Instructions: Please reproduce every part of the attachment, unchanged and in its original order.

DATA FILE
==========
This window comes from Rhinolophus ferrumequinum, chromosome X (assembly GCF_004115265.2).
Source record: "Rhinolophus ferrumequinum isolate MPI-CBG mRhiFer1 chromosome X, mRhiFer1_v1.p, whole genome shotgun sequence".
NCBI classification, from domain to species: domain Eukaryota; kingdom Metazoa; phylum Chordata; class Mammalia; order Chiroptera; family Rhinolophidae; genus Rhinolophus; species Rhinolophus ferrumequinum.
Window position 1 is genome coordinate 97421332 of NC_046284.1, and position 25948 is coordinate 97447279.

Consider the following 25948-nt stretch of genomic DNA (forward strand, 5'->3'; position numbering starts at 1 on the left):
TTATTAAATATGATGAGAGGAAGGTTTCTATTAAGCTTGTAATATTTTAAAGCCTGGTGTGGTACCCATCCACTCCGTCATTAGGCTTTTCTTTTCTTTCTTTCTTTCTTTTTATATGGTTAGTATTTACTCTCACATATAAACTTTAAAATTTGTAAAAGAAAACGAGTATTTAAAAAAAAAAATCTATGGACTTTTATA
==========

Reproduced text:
This window comes from Rhinolophus ferrumequinum, chromosome X (assembly GCF_004115265.2).
Source record: "Rhinolophus ferrumequinum isolate MPI-CBG mRhiFer1 chromosome X, mRhiFer1_v1.p, whole genome shotgun sequence".
NCBI classification, from domain to species: domain Eukaryota; kingdom Metazoa; phylum Chordata; class Mammalia; order Chiroptera; family Rhinolophidae; genus Rhinolophus; species Rhinolophus ferrumequinum.
Window position 1 is genome coordinate 97421332 of NC_046284.1, and position 25948 is coordinate 97447279.

Consider the following 25948-nt stretch of genomic DNA (forward strand, 5'->3'; position numbering starts at 1 on the left):
TTATTAAATATGATGAGAGGAAGGTTTCTATTAAGCTTGTAATATTTTAAAGCCTGGTGTGGTACCCATCCACTCCGTCATTAGGCTTTTCTTTTCTTTCTTTCTTTCTTTTTATATGGTTAGTATTTACTCTCACATATAAACTTTAAAATTTGTAAAAGAAAACGAGTATTTAAAAAAAAAAATCTATGGACTTTTATA